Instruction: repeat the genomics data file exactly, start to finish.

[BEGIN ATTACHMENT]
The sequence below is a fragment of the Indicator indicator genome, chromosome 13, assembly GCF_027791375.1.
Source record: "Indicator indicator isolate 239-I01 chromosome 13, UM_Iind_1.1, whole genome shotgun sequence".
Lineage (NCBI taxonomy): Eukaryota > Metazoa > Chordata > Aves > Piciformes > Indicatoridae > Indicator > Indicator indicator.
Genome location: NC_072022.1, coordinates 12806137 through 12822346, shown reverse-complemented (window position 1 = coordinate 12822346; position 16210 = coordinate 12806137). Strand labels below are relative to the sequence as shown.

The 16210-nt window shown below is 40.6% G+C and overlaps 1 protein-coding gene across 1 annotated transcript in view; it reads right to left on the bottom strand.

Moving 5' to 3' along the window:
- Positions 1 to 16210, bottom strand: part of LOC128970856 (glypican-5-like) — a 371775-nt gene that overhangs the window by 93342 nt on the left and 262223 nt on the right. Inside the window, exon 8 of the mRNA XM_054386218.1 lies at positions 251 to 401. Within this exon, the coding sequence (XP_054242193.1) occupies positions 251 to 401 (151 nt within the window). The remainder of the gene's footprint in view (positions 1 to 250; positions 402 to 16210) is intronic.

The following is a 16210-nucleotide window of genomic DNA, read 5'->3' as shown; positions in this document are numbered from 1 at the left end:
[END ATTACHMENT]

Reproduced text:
The sequence below is a fragment of the Indicator indicator genome, chromosome 13, assembly GCF_027791375.1.
Source record: "Indicator indicator isolate 239-I01 chromosome 13, UM_Iind_1.1, whole genome shotgun sequence".
Lineage (NCBI taxonomy): Eukaryota > Metazoa > Chordata > Aves > Piciformes > Indicatoridae > Indicator > Indicator indicator.
Genome location: NC_072022.1, coordinates 12806137 through 12822346, shown reverse-complemented (window position 1 = coordinate 12822346; position 16210 = coordinate 12806137). Strand labels below are relative to the sequence as shown.

The 16210-nt window shown below is 40.6% G+C and overlaps 1 protein-coding gene across 1 annotated transcript in view; it reads right to left on the bottom strand.

Moving 5' to 3' along the window:
- Positions 1 to 16210, bottom strand: part of LOC128970856 (glypican-5-like) — a 371775-nt gene that overhangs the window by 93342 nt on the left and 262223 nt on the right. Inside the window, exon 8 of the mRNA XM_054386218.1 lies at positions 251 to 401. Within this exon, the coding sequence (XP_054242193.1) occupies positions 251 to 401 (151 nt within the window). The remainder of the gene's footprint in view (positions 1 to 250; positions 402 to 16210) is intronic.

The following is a 16210-nucleotide window of genomic DNA, read 5'->3' as shown; positions in this document are numbered from 1 at the left end: